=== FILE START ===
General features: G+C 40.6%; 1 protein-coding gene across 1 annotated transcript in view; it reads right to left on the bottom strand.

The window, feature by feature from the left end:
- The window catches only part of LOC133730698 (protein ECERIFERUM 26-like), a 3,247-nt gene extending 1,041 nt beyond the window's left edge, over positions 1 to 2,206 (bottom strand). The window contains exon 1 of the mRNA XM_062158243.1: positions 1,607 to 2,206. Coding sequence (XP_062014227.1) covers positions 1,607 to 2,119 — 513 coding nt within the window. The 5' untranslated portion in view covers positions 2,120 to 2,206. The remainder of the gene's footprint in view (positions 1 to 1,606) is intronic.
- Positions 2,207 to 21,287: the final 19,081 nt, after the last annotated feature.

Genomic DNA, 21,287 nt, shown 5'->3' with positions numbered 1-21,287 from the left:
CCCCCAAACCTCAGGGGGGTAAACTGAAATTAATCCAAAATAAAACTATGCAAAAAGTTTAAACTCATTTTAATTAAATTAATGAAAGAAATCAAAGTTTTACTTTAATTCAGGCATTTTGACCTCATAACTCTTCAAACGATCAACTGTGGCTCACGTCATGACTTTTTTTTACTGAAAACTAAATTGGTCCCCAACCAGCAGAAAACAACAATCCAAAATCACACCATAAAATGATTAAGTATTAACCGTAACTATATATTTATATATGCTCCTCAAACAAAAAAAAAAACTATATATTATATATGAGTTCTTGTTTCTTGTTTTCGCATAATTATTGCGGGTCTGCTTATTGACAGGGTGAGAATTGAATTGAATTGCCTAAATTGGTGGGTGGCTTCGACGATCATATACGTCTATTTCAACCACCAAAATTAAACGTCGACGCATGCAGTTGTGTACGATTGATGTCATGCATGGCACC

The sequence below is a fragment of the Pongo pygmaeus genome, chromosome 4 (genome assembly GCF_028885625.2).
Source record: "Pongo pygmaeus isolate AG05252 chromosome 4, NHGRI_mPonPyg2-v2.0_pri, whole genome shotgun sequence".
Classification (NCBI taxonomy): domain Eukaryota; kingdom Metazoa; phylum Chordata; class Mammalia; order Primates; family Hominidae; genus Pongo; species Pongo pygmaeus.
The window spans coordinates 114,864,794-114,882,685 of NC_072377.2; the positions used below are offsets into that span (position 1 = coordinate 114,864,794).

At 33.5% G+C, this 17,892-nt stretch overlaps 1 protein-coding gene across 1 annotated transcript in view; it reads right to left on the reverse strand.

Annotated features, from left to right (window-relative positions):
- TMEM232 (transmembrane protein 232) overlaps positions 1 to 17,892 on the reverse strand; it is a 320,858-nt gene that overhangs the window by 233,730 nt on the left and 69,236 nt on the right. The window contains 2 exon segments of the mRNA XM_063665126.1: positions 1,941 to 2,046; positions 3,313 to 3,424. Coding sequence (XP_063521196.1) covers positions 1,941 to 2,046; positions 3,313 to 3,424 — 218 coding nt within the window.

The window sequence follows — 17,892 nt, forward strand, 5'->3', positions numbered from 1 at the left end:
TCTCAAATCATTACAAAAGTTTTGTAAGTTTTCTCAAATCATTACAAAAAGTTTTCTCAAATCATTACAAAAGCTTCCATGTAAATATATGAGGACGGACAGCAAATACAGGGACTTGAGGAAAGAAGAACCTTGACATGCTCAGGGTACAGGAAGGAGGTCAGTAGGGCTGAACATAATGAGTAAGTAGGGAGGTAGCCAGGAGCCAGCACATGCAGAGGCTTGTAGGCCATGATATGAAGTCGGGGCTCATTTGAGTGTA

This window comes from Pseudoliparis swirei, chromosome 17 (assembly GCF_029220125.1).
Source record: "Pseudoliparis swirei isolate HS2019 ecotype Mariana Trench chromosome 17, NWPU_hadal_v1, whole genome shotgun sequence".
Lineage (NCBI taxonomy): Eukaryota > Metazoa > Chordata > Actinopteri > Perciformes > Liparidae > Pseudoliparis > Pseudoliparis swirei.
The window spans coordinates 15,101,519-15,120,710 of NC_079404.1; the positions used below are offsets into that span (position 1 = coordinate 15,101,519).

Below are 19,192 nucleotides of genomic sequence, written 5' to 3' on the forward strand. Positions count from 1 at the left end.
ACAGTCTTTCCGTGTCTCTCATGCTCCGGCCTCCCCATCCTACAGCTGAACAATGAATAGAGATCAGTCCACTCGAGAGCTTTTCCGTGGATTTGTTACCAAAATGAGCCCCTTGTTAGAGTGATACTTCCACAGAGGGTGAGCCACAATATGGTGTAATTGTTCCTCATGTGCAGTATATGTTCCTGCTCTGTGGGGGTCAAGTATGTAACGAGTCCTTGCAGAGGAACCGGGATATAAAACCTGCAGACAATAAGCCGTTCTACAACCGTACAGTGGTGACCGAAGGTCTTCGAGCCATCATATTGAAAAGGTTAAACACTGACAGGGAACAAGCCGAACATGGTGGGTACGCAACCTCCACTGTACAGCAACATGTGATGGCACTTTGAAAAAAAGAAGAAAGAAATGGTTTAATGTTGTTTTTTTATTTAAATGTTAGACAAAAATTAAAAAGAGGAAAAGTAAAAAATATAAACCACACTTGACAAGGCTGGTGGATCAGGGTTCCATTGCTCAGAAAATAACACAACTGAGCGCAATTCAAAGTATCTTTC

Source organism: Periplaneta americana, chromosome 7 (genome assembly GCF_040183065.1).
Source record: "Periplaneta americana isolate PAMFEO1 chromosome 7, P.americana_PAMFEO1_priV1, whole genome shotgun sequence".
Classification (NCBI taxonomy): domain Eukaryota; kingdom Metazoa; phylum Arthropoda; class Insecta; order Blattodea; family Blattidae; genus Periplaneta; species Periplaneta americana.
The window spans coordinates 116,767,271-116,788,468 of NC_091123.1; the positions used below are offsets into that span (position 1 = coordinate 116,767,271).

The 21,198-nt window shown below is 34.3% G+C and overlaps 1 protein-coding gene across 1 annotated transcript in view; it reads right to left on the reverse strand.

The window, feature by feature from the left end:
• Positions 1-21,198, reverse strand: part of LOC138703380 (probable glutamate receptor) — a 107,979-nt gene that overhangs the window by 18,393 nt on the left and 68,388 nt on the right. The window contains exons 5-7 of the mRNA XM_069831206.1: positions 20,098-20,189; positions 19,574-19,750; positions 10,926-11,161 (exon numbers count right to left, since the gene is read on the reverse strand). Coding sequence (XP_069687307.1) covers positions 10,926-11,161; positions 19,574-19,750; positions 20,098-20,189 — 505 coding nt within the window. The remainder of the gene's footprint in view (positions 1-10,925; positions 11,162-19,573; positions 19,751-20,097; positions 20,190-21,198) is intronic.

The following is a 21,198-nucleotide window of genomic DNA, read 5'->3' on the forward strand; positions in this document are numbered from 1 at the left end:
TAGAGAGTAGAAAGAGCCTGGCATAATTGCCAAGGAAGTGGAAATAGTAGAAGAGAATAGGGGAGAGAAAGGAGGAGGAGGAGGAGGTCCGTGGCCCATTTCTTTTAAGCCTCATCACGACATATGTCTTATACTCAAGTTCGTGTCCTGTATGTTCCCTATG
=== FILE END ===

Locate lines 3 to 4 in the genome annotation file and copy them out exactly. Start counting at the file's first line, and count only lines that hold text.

- The window catches only part of LOC133730698 (protein ECERIFERUM 26-like), a 3,247-nt gene extending 1,041 nt beyond the window's left edge, over positions 1 to 2,206 (bottom strand). The window contains exon 1 of the mRNA XM_062158243.1: positions 1,607 to 2,206. Coding sequence (XP_062014227.1) covers positions 1,607 to 2,119 — 513 coding nt within the window. The 5' untranslated portion in view covers positions 2,120 to 2,206. The remainder of the gene's footprint in view (positions 1 to 1,606) is intronic.
- Positions 2,207 to 21,287: the final 19,081 nt, after the last annotated feature.